COLORADO SPRINGS -- No one asked Navy Lt. James Downing to hurriedly memorize the names on the dog tags of the dead and injured during the attack on Pearl Harbor.

But the then-28-year-old did it because he could not bear the thought of families not knowing the fate of their loved ones. He wrote to as many families as he could.

The Colorado Springs resident, who celebrated his 100th birthday in August, is the oldest known survivor of the Dec. 7, 1941, Japanese sneak attack that killed more than 2,400 Americans.

Downing fought to save lives that day, all the while wondering if it was day his own life would end.

Downing was a gunner's mate 1st class and postmaster, assigned to the USS West Virginia. The battleship had just returned to base after more than a week on patrol.

His wife of five months, Morena, was cooking Sunday morning breakfast for a few servicemen in the couple's home near the harbor when they heard explosions in the distance, Downing said

"Then an anti-aircraft shell landed right outside and blew a crater about 25-feet across," a Downing said, illustrating with outstretched arms .

There was no time to think, Downing said, only react and rely on training. As he told his new bride good bye, she handed him a verse of scripture from Deuteronomy 33:27: "The eternal God is thy refuge, and underneath are the everlasting arms."

Downing jumped in a truck with the other servicemen, and sped to the war zone.

The worst damage occurred during the first 11 minutes of the Japanese attack. The ride down to the harbor took about 20 minutes, so, when Downing arrived, he witnessed a scene of fiery destruction.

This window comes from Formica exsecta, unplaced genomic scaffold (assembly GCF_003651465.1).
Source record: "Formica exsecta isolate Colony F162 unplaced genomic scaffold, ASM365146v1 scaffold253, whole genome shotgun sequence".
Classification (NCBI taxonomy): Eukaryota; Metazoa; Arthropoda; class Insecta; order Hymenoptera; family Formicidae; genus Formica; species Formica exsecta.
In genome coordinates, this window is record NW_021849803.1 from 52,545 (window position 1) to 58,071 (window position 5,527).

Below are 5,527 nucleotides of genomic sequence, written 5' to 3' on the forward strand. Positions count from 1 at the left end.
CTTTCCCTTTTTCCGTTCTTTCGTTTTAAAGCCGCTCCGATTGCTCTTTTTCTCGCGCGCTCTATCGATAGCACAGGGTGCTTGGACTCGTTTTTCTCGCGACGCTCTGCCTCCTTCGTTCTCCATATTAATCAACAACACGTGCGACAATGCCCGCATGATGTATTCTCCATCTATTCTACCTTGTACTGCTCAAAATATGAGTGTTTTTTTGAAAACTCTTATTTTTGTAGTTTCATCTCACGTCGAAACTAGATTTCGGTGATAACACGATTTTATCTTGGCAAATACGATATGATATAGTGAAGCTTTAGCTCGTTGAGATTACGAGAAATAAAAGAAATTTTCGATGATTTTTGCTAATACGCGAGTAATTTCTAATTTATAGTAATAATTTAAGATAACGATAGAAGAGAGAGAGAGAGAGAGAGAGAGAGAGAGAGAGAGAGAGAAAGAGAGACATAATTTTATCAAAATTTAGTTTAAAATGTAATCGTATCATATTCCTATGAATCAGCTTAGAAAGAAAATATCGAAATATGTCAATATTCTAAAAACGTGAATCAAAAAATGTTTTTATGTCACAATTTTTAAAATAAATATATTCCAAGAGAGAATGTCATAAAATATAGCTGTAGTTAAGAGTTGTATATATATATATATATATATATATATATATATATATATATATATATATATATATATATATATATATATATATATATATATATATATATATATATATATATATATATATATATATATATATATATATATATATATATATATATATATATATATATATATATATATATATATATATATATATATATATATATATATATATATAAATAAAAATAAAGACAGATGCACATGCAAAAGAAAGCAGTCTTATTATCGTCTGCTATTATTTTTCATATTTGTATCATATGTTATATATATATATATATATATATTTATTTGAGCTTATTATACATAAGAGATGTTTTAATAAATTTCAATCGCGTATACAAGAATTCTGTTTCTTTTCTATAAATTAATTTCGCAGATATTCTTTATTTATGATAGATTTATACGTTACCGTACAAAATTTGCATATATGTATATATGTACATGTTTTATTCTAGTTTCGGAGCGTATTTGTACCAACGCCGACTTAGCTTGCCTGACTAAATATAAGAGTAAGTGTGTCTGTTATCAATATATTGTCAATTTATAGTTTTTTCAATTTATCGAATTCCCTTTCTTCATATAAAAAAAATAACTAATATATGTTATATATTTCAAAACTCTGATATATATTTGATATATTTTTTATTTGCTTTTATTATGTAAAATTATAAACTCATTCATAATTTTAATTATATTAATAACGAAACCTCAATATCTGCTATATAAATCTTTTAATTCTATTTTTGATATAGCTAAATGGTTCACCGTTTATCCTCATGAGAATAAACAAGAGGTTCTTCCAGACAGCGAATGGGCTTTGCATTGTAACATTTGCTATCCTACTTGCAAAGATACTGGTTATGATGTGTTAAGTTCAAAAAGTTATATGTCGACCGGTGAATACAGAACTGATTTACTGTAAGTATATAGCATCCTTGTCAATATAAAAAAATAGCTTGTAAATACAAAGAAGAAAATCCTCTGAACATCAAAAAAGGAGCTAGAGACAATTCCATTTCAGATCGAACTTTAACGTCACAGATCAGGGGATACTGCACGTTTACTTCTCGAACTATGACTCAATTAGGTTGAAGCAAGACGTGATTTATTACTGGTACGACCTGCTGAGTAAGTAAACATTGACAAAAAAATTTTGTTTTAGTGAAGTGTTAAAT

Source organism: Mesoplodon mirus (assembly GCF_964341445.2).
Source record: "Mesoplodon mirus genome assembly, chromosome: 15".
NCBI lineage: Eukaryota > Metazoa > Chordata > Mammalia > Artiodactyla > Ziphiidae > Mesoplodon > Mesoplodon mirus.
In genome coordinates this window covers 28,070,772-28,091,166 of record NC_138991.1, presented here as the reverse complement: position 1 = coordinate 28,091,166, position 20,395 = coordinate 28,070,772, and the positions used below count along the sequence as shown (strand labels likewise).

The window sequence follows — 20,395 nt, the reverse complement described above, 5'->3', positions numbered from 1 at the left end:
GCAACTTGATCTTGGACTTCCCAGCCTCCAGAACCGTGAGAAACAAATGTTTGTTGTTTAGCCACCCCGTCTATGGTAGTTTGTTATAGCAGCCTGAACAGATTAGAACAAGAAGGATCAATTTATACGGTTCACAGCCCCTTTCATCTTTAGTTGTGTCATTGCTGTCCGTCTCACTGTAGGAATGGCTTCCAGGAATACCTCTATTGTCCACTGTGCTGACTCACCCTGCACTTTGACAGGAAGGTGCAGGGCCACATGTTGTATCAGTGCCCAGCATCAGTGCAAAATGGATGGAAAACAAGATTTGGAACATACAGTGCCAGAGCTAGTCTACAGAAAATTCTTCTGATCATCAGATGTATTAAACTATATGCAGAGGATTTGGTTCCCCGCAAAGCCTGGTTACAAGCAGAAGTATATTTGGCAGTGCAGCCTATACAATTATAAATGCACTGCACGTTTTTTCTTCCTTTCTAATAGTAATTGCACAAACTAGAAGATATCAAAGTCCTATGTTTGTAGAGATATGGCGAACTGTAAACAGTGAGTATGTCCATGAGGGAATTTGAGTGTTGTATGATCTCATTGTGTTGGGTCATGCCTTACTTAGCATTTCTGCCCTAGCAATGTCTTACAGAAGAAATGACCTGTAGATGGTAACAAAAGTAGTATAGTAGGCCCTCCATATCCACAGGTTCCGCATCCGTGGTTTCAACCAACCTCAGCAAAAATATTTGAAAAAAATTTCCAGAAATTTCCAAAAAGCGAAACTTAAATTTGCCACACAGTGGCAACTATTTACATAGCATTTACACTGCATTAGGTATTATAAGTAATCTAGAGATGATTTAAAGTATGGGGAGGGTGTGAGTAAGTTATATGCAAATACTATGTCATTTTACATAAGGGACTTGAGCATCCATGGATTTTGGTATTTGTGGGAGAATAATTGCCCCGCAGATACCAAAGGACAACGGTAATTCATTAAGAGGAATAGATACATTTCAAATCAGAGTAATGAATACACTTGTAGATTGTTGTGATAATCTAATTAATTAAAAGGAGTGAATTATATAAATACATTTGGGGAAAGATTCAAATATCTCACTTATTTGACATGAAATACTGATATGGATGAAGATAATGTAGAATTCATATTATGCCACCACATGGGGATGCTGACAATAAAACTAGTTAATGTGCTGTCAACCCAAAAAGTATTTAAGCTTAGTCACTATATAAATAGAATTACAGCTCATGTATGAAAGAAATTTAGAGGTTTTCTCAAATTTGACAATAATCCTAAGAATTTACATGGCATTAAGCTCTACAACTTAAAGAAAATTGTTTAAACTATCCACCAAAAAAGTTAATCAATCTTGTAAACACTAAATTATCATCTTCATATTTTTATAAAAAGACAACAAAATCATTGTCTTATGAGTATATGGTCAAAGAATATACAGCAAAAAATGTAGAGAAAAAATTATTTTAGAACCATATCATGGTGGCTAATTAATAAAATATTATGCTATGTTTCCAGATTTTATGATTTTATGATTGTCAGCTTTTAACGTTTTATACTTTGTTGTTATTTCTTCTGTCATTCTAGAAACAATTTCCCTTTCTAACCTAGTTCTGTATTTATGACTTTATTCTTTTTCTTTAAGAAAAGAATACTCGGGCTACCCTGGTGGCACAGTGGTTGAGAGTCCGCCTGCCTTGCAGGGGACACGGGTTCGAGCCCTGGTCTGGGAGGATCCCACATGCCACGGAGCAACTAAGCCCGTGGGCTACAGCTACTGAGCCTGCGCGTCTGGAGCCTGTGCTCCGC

Downing ran to his ship,which was sinking after being stuck by nine torpedoes, he said.

"The first emotion was surprise and the next thing was fear," he said. "When I saw our ships, so many of them, sunk there, I wondered 'What else are they were going to do to us here?' "

Accepting his own mortality, Downing said he did everything he could to help those who were injured and fight the fires on his ship.

"The first Japanese I encountered was flying low and slow, so low you could almost see his eyes," Downing said.

Bullets from the plane whizzed near the top of his head, but Downing was not hit.

Covered in oil and running from one chaotic scene to the next, Downing said he was overcome by a new emotion.

"Pride came in because our people responded so magnificently with what they had," Downing said. "Innovation, risk; there were a lot of heroes there that morning."

Downing gathered as many names as he could of the dead on his ship, and later of burn victims in the medical unit, he said.

"They just told me to tell their parents, 'I'm doing fine; I'll be all right,' " Downing said. "Most of them died that night."

Families wrote Downing back, thanking him for his kindness and thoughtfulness in delivering the devastating news.

The gesture, he said, wasn't grand. "It was just something you do," Downing said of his actions.

Downing and his wife were reunited the next day.

"I hadn't shaved and was covered in oil, but she said it was a nice sight to see me alive," Downing said with a chuckle.

Every Dec. 7, Downing attends a Pearl Harbor remembrance, he said, and will attend Saturday's ceremony in Colorado Springs.

"Remember Pearl Harbor," he said. "Keep America strong."

Downing, who joined the Navy after high school for financial reasons, had a career that spanned more than 24 years, including service as captain of the tanker USS Patapsco during the Korean War, he said.

Downing and his wife had seven children. Morena died in 2010. They had been married 69 years.

Downing has been a member of The Navigators, an interdenominational Christian ministry headquartered in Colorado Springs, since the 1930s, he said.

Having lived a little more than 100 years, and surviving the attack on Pearl Harbor unscathed, Downing said he knows the meaning of existence.

"Life is a meaningful relationship with God, family and friends," he said. "I'm satisfied as long as I can have those three things."